We've seen a long history of bipartisanship going back a number of governments when it comes to funding road safety improvements, and I hope we see that continue. I hope to see the Black Spot Program made easier and more accessible for councils, because right now they're finding their funding reduced.

1:16 pm

Photo of Sam LimSam Lim (Tangney, Australian Labor Party) Share this | | Hansard source

Our roads are the lifeline of our communities, connecting us to our families, our workplaces and our aspirations. I believe that road safety is paramount, and every journey taken, regardless of the mode of transport, should be made with the goal of reaching our destination safely. The government's Black Spot Program is a key program, instrumental in enhancing road safety across our vast nation. First introduced by the Hawke government in 1996, it aimed to reduce the number and severity of crashes on Australian roads over three years. It targeted locations with a history of road accidents, hence the name 'black spot'. For over two decades the Black Spot Program has been steadfast in its commitment to reducing the risk of road crashes. It has successfully funded projects across our country aimed at improving road safety in areas where it is needed most.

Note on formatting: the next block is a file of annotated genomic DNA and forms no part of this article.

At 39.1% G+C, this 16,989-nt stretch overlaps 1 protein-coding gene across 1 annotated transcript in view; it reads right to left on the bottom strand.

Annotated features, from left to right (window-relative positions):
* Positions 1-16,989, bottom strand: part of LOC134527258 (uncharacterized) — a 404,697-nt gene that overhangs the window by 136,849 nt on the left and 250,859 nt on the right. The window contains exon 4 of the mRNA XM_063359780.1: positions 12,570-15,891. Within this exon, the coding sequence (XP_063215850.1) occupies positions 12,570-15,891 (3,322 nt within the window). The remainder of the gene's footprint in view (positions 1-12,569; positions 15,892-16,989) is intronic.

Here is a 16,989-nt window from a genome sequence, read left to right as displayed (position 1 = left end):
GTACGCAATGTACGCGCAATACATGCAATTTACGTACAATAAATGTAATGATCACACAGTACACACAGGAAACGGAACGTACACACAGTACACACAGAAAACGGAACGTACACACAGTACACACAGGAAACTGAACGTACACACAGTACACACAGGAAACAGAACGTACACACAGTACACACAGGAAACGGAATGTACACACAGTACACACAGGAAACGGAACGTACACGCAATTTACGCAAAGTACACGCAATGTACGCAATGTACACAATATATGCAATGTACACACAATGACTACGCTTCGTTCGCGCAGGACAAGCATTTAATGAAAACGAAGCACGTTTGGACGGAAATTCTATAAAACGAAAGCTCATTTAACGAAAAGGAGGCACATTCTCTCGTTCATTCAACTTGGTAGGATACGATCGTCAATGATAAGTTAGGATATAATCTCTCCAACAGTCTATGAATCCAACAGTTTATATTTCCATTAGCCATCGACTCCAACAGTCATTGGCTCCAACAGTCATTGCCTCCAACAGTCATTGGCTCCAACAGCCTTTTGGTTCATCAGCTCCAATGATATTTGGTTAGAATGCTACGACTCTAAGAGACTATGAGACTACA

When the Assistant Minister for Infrastructure and Transport visited my electorate of Tangney in May this year, she came to announce key commitments under the Black Spot Program which would substantially improve 24 dangerous crash sites on Western Australia roads in 2023-24. For my constituents, this means the installation of a roundabout and upgraded street lighting at the intersection of Corbel and Modillion Avenue North in Shelley in the electorate of Tangney. I was so thankful that this was finally happening under our government, after a tragic accident at this site back in January 2021claimed the life of a 17-year-old young man on his motorcycle. There was also something that frustrated me: Why did it take so long for something to happen? Why didn't the previous government do something to address this sooner?